The money is being called for as President Donald Trump’s 120-day ban on refugee travel to the United States is in legal limbo. Federal courts have upheld challenges to the ban, which also prohibits travel from seven Muslim majority countries for 90 days.

Trump has signaled he may submit a revised executive order even as his administration moves toward appealing to the U.S. Supreme Court. Even with the ban under a legal stay, lawmakers said the order has wreaked havoc on funding for the re-settlement agenices.

“It’s pretty urgent because the complicated legal chaos caused by the Trump ban has sent shock waves through the legal communities,” Ryan said. “Because the ban has been stayed, the light switch didn’t just turn back on.”

Lawmakers are also concerned with the financial hit local economics could take with the ban. Assemblyman Anthony Brindisi represents Utica, a city that has been a destination for refugees.

“This travel ban is having moral implications on our country, it’s have economic implications on our upstate cities,” he said.

Lawmakers want the money included in the final budget agreement, due to pass March 31. At the news conference Wednesday morning, they said they had spoken with Assembly Speaker Carl Heastie to have the issue raised in the budget talks.

Heastie: Legislature Should Stand On Equal Footing With Governor

As Gov. Andrew Cuomo has sought more authority over the budget after it is approved, legislative leaders are pushing back.

On Monday, it was Senate Majority Leader John Flanagan, who questioned the so-called lump sum arrangements sought by Cuomo in his $152 billion spending plan.

On Tuesday, it was Flanagan’s Democratic counterpart in the Assembly, Speaker Carl Heastie, who reiterated the Legislature’s prerogative in the budget-making process.

“I’d say the last couple of years I’ve pointed out in particular budget situations the Legislature should have good standing,” Heastie said. “My position hasn’t changed in that regard. I’m sure my colleagues standing here with me know that hasn’t changed. As I’ve said many times, the Legislature is an equal branch of government and should be respected.”

Comptroller Tom DiNapoli has also raised concerns with Cuomo’s effort to have mid-year changes to the budget after the spending plan is approved by lawmakers. The budget is expected to pass by March 31.

Assembly Dems: Criminal Justice Reform A Priority

Assembly Democrats are emphasizing a package of a dozen criminal justice reform measures with measures designed to make it easier to obtain bail, enhance the grand jury process and speed up the process of bringing cases to trial.

And the package includes a long-sought goal for Assembly and Senate Democrats: Raising the age of criminal responsibility, removing 16 and 17-year-olds from the criminal court system.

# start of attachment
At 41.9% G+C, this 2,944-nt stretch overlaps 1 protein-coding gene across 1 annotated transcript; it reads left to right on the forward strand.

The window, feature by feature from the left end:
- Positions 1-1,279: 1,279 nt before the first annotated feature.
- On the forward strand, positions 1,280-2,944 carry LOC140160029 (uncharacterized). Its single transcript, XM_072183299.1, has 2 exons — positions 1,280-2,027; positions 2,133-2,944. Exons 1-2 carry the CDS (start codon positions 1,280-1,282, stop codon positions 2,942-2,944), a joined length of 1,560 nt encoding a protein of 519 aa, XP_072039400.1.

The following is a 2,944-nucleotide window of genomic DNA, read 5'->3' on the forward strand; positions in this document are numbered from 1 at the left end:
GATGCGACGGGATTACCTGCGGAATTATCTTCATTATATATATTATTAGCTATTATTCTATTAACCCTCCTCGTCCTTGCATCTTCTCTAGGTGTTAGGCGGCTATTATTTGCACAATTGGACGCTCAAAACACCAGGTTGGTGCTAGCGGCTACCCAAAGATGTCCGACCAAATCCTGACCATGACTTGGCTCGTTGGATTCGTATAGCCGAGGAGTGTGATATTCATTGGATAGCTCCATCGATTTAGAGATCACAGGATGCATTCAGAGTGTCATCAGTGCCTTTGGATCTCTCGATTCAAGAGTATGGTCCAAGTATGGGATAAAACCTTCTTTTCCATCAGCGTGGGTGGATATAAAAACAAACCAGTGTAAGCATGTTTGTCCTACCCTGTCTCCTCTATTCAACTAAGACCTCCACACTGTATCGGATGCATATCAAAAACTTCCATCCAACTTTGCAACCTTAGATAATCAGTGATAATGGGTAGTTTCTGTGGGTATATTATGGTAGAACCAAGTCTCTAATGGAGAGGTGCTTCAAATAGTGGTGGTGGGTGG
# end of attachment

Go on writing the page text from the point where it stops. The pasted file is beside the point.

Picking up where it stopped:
Speaker Carl Heastie at a news conference flanked by advocates and rank-and-file Democrats on Tuesday wouldn’t commit to holding up the budget from passing to including the measure, but insisted the policy remains a priority for his conference.

“I don’t want to make declarations, but I’ve expressed to Senator Klein and Senator Flanagan how important raise the age and criminal justice reform is to me, but I haven’t made any declarations,” he said. “It’s a pretty serious issue for me.”

Raising the age has stalled in the Legislature as lawmakers debate how to adjudicate cases involving those between 16 and 17 and whether to send non-violent cases to the family court, which would require a boost in funding.

“We would not want to burden the system,” Heastie said. “We want to have a system that works and if we’re going to ask the family court system to handle these children, then we will have to include the resources.”

The Democratic-controlled chamber began passing the legislation on Monday and are taking up bills throughout the day on Tuesday.

The package also includes reforms to sentencing and wrongful convictions, “ban the box” provisions for employment applications and changes to solitary confinement.

Hikind Urges Schumer To Drop Support For Ellison

Brooklyn Assemblyman Dov Hikind on Tuesday urged U.S. Sen. Chuck Schumer to drop his endorsement of Rep. Keith Ellison to become the next chairman of the Democratic National Committee.

Hikind, a conservative Democrat and Orthodox Jew, cited Ellison’s previous rhetoric on the Nation of Islam.

“Keith Ellison has disqualified himself from becoming the next chair of the DNC,” said Hikind in a statement. “Ellison is the most polarizing choice. Not only are his views radical, but they are divisive. Whether his embracing of Nation of Islam leader Louis Farrakhan or his support of the one-sided Goldstone Report, Ellison is clearly not the leader anyone should embrace.”

Hikind has launched an online petition to urge Schumer, who assumed the Senate minority leader post, to rescind the endorsement.